When Barack Obama took the oath of office, I had been covering his quest for the presidency for more than 700 days. Many of those days had been like this one: standing in the cold, notebook in hand, with a front-row seat to history.
Reporting on a presidential campaign for a major newspaper like the Chicago Tribune is an amazing experience, especially when it happens to be the candidate’s hometown paper.
But it also is a slog for the candidate, his staff and those who chronicle the race.
For me, it was a journey through 37 states and the District of Columbia – from Hawaii to New Hampshire and Florida to Oregon – during the nearly two years between Obama’s announcement and his move to theWhite House as the nation’s 44th president.
I watched the candidate speak from countless podiums across the country, outlining his plans for how he intended to lead the nation. Several times, my seat was much closer as I conducted one-on-one interviews with him.
Along the way, I experienced a few high-profile moments myself, including when I had both polite and tense exchanges with him before and after his election that were broadcast on national television.
When my editors told me in January 2007 that I would be reporting on Obama’s campaign full time, I knew it was a good assignment. I just didn’t figure it would last so long. After covering presidential campaigns in 2000 and 2004, I was well aware of the obstacle course that awaited the freshman Illinois senator.
Obama, after all, was a long-shot when he announced his audacious bid on Feb. 10, 2007, just two years removed from the Illinois Senate.
Most expected the rookie to be outgunned by Hillary Clinton. Initially, I figured odds were good that both he and I would be home shortly after the New Hampshire primary in the opening days of 2008.
But after numerous trips from coast to coast in 2007 – and dozens of days in Iowa – it started to become clear that I might be away from home longer than expected.
While Obama often talked too long (yes, some supporters used to walk out before he was done), those of us who watched him daily could see him gradually getting better as a candidate. He was learning, in real time.
For most of that first year, I traveled by Southwest Airlines and rental car. There was no campaign “bubble” back then to transport the media by chartered plane and bus.
One trip took me to southern California to stake out a major fundraiser held at Oprah Winfrey’s estate, while others took me to places like Florida and New Hampshire.
Despite the logistical challenges, these could well be called the good old days. Before the Secret Service arrived in May 2007, you could still walk up to the candidate after an event and ask him a quick question or make small talk.
There also was a greater sense of freedom. Once the bubble was formed, the timetable for virtually every waking hour was determined mostly by the candidate’s schedule, not my own. Every morning, members of the traveling press were “magged” by the Secret Service and our bags sniffed by a dog (imagine the equivalent of going through airport security each and every morning).
The Tribune assigned three people to cover Obama’s campaign on a full-time basis. I am based in Chicago, while my colleagues are stationed in Washington.
Four years earlier, I had covered Howard Dean’s relatively brief presidential bid and also helped cover Sen. John Kerry and President George W. Bush during the general election. But I had always wanted to report on a presidential campaign, from start to finish.
The experience of covering Dean had made me skeptical of Obama. The former Vermont governor also had attracted huge crowds, money and enthusiasm, before finishing fourth in Iowa and quickly exiting the 2004 race.
Some of my skepticism also was rooted in polling data that showed Obama was struggling to connect with working-class voters. People were curious, but it was hard to tell whether that would convert to commitment.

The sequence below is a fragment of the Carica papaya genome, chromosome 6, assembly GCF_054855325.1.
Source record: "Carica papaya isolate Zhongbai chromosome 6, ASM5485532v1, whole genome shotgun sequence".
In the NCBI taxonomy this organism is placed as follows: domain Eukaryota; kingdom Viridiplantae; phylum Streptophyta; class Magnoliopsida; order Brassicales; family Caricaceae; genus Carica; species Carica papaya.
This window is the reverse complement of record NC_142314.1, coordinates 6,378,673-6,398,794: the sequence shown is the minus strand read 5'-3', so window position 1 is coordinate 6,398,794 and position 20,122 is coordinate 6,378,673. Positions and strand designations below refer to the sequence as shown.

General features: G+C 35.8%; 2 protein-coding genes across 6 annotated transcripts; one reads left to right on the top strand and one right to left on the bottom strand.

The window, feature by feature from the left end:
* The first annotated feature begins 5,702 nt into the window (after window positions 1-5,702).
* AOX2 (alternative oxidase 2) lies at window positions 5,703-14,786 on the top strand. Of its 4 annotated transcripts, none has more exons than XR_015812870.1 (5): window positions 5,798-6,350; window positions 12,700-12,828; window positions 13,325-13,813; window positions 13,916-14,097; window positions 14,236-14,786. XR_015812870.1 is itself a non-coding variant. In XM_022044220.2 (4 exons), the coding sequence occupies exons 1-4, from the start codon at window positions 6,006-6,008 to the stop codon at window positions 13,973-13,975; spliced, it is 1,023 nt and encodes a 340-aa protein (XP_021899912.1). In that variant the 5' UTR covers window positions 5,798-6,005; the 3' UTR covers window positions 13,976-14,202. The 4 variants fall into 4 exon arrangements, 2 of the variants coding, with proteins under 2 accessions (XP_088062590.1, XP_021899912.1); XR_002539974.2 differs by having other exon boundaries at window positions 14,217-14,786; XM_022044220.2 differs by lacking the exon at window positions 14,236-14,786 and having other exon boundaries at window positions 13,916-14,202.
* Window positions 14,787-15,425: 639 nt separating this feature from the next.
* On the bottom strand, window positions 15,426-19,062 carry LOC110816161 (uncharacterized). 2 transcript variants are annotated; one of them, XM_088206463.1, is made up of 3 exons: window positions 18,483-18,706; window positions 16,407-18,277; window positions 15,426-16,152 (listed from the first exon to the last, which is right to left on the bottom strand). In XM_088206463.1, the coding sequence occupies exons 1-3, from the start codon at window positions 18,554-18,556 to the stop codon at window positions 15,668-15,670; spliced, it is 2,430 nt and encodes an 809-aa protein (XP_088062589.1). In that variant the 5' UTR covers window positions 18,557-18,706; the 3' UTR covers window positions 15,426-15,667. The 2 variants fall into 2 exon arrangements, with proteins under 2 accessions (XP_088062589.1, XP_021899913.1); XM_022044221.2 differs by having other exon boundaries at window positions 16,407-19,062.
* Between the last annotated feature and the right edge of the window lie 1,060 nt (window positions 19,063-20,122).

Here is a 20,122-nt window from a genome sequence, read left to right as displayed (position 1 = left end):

Obama did seem more introverted than his public persona. Although he could fire up a crowd, behind the scenes one got the sense that the former university professor might be equally happy reading a law review journal.
While Dean seemed to enjoy the give-and-take with his traveling media contingent, Obama was less interested in making small talk with reporters.
A highly disciplined man, he was more like a marathoner, focused on the miles ahead and what he needed to do before running past the next crowd of people cheering along his route.
Because I was closer to Iowa and had previously worked at The Des Moines Register, I handled virtually all of the Tribune’s Obama coverage in Iowa, ahead of that state’s legendary precinct caucuses. And this is where his rise began.
I loved traveling to Iowa because I would see many old friends and knew the territory and traditions. In such a white state, I figured Obama had an uphill climb. But I also knew the extensive coverage he had received in Illinois would help him in the eastern part of the state.
The campaign events in Iowa during early 2007 were often rather quaint, sometimes only attracting a few dozen to a city park or private home. They gradually grew, until hundreds or thousands were at each stop.
The January night Obama won the caucuses – a victory that propelled him forward – he flew with his media entourage to New Hampshire, where the next primary was just five days later.
The plane landed about 4:30 a.m. in Portsmouth, N.H. As the weary candidate walked down the aircraft’s aisle to speak briefly to some tired reporters, the joy was obvious on his face and in his voice.
“Alright, everybody, it is good to see you,” he said, standing next to me in Row 7 of the DC-9. “We had a good night. My throat is hoarse, but my spirits are good.”
Being from one of the nation’s largest papers – and one that had covered Obama more extensively than any other – I was generally afforded a spot on the plane in the first two or three rows of media seating, behind the Secret Service and staff.
For the first half of 2008, I was usually across the aisle from The New York Times, whose seat often was occupied by a close friend and former colleague from Des Moines and Chicago.
Such things seem rather trivial when flying between Chicago and Minneapolis. But when you are making three or four flights a day – often while trying to eat, work or rest – seating arrangements become more critical.
These comforts became increasingly important as it started to become clear after Obama’s second-place finish in New Hampshire that the nomination fight would be a marathon, not a sprint.